Burning questions for the RAE panels

April 24, 2008

Your research assessment exercise report ("Panels ordered to shred all RAE records", 17 April) does not bring out the real problems sufficiently strongly. If notes must be destroyed after 20 days - to avoid being made public via Freedom of Information requests - it should be emphasised that notes can then play no role in final judgments of quality. There are several other rulings from the Higher Education Funding Council for England that I would guess panel members systematically ignore, such as that forbidding the transfer of outputs such as journal papers already in the public domain to the hard disks of laptops.

I have not canvassed fellow panel members for obvious reasons, but I am fairly sure that these and other rules are being widely ignored on the grounds that if Hefce wants this huge amount of work done virtually unpaid, there is no reason to tolerate pointless rules that make the task harder, if not impossible.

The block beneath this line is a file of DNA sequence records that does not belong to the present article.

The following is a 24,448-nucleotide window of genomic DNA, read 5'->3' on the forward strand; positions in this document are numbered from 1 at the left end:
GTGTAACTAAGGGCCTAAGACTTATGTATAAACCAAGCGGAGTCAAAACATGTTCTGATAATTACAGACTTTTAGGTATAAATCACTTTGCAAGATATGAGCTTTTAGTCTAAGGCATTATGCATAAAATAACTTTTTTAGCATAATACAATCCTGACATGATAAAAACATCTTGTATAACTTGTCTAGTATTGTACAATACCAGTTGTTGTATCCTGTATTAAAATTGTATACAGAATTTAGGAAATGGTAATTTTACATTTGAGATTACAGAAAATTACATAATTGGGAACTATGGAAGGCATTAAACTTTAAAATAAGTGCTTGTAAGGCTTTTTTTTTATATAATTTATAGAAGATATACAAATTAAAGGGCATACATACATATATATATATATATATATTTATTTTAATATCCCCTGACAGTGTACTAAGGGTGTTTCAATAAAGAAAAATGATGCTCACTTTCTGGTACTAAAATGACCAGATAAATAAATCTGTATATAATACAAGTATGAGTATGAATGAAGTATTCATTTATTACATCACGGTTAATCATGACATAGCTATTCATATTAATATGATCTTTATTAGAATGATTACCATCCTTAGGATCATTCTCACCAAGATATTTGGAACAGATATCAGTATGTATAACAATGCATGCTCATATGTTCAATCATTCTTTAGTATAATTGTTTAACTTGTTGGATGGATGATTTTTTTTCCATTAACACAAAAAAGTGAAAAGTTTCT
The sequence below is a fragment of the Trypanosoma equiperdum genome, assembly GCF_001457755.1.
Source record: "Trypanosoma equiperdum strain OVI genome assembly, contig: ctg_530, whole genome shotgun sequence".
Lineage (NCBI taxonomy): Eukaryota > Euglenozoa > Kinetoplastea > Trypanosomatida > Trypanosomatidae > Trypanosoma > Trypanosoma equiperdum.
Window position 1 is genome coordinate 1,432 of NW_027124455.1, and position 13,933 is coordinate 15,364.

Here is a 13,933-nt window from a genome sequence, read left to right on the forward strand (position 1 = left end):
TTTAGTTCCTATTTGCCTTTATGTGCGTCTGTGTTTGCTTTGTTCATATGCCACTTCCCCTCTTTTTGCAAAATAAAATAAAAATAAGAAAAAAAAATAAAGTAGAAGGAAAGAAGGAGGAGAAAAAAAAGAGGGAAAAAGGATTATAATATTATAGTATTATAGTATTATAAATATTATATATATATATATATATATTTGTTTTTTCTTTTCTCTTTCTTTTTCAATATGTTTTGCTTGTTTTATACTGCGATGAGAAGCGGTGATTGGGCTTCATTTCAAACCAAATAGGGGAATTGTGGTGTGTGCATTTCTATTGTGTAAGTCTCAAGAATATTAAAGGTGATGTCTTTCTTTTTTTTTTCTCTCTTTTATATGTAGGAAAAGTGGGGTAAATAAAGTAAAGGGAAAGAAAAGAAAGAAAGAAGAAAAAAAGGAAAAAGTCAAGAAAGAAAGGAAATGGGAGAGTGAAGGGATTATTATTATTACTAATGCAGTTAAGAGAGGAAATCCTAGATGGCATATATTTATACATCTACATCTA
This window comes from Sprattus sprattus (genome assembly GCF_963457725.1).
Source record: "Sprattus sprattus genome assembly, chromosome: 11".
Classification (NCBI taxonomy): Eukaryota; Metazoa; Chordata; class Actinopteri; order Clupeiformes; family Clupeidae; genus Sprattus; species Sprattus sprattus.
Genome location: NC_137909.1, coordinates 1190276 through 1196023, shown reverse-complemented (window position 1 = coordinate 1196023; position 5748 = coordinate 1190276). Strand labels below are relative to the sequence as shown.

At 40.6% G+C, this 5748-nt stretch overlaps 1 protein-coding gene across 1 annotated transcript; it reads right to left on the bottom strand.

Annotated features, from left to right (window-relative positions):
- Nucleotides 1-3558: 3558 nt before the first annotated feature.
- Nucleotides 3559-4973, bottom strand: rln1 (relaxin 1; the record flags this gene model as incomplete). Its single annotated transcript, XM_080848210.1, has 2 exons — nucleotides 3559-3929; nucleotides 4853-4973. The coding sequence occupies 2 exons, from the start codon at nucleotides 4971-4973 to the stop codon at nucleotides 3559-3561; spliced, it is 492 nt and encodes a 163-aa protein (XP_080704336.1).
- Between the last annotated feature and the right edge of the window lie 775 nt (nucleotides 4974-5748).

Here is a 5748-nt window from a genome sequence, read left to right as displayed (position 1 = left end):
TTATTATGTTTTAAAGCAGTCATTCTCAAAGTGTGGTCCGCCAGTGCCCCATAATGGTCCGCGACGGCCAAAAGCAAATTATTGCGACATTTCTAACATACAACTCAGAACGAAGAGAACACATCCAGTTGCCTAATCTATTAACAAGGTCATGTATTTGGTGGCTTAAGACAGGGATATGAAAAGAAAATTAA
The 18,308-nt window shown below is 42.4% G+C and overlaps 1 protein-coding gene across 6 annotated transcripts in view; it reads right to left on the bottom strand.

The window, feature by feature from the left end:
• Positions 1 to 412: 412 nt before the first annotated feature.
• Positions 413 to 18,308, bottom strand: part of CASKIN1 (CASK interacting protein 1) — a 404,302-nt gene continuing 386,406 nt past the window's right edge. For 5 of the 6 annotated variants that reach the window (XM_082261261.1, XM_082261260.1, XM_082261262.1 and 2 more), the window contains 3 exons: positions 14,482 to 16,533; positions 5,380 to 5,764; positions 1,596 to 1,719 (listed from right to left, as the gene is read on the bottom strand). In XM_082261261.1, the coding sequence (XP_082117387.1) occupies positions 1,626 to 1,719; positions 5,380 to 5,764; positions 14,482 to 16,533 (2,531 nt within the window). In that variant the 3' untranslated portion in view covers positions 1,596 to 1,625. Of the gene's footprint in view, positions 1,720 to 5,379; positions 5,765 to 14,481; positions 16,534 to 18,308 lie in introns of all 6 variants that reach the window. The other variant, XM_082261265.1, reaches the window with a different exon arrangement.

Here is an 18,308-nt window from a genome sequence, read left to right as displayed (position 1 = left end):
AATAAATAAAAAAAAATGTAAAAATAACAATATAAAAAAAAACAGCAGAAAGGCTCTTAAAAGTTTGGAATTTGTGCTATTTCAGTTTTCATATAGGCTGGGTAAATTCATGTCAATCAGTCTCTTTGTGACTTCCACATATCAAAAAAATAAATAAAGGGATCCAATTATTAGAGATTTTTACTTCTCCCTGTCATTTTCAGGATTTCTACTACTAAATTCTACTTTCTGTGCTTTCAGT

In addition, your estimates of the scale of work are low in the case of the subject I deal with: not 100 but 1,200 outputs. These are journal articles in the main. It would require at least two or three hours to read each of them properly. Simple arithmetic shows that that is two years' full-time work, while doing nothing else. The evasive notion of "examining" all outputs and reading 10 per cent (which some engineering subjects have adopted) may lead to situations where some panel members in desperation read nothing at all, on the grounds that the difference between 10 per cent and zero is nugatory and possibly discriminatory. Those individuals would make their judgments entirely on the 100 to 300-word author precis.

It is hard to imagine anything like this ever happening again, isn't it?

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